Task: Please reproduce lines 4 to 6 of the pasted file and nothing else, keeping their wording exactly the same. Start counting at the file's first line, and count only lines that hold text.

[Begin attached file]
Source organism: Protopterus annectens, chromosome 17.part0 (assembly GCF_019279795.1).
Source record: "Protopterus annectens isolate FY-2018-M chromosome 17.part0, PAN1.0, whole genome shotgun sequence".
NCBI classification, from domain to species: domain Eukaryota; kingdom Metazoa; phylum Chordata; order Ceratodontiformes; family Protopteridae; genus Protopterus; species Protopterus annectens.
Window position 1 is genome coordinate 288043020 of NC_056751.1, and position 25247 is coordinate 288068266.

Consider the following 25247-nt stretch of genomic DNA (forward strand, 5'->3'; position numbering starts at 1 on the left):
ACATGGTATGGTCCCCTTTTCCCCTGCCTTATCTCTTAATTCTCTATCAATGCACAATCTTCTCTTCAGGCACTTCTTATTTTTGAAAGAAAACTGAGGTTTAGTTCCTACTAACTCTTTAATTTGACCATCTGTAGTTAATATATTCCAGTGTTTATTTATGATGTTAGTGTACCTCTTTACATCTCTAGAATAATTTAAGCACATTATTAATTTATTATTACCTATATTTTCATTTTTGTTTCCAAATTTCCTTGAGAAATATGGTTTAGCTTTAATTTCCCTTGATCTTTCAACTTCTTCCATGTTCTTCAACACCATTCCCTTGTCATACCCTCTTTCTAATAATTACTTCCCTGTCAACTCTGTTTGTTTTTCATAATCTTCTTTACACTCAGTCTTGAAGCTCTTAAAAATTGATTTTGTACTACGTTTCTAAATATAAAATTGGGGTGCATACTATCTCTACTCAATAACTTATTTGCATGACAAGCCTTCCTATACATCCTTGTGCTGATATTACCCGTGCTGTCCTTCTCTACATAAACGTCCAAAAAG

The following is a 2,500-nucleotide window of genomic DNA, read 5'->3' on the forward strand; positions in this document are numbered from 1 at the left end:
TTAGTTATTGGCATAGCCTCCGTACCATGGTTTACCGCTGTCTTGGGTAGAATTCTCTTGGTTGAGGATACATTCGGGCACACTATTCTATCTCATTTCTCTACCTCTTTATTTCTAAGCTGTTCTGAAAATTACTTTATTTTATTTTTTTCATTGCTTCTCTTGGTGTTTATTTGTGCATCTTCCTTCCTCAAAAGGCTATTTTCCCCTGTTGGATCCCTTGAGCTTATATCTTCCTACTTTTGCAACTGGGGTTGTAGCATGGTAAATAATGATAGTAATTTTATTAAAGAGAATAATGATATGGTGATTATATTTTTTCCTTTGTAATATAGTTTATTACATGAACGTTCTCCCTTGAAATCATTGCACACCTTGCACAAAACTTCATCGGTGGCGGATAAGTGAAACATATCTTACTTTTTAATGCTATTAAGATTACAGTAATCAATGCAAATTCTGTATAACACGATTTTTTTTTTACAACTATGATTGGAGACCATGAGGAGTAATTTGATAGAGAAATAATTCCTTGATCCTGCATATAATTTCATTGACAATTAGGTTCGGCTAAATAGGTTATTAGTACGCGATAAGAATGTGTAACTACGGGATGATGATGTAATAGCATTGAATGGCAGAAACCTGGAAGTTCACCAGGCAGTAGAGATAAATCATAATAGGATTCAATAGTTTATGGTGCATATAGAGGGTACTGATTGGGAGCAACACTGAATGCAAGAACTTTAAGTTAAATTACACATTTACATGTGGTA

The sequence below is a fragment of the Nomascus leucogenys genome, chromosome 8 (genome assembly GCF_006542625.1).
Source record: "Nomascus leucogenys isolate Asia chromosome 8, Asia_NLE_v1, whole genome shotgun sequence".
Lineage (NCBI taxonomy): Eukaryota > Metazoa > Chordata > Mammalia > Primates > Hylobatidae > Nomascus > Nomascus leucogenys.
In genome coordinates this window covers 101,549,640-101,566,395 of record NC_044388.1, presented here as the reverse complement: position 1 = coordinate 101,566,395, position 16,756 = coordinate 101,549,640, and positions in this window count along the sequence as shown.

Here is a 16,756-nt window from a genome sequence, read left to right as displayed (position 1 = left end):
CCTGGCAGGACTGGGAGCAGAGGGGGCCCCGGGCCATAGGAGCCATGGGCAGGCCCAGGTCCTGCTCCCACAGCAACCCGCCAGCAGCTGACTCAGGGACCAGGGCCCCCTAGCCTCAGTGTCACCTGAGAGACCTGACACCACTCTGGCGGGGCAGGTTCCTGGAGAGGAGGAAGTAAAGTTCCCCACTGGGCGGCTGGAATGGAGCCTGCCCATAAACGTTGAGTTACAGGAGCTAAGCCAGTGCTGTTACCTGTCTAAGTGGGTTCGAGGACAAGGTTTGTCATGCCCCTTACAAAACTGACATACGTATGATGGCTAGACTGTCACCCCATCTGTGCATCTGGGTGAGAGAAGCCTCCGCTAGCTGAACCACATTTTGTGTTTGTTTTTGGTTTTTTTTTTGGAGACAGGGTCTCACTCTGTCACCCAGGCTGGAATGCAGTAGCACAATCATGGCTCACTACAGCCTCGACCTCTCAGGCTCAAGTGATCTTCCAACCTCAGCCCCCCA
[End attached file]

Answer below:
Window position 1 is genome coordinate 288043020 of NC_056751.1, and position 25247 is coordinate 288068266.

Consider the following 25247-nt stretch of genomic DNA (forward strand, 5'->3'; position numbering starts at 1 on the left):
ACATGGTATGGTCCCCTTTTCCCCTGCCTTATCTCTTAATTCTCTATCAATGCACAATCTTCTCTTCAGGCACTTCTTATTTTTGAAAGAAAACTGAGGTTTAGTTCCTACTAACTCTTTAATTTGACCATCTGTAGTTAATATATTCCAGTGTTTATTTATGATGTTAGTGTACCTCTTTACATCTCTAGAATAATTTAAGCACATTATTAATTTATTATTACCTATATTTTCATTTTTGTTTCCAAATTTCCTTGAGAAATATGGTTTAGCTTTAATTTCCCTTGATCTTTCAACTTCTTCCATGTTCTTCAACACCATTCCCTTGTCATACCCTCTTTCTAATAATTACTTCCCTGTCAACTCTGTTTGTTTTTCATAATCTTCTTTACACTCAGTCTTGAAGCTCTTAAAAATTGATTTTGTACTACGTTTCTAAATATAAAATTGGGGTGCATACTATCTCTACTCAATAACTTATTTGCATGACAAGCCTTCCTATACATCCTTGTGCTGATATTACCCGTGCTGTCCTTCTCTACATAAACGTCCAAAAAG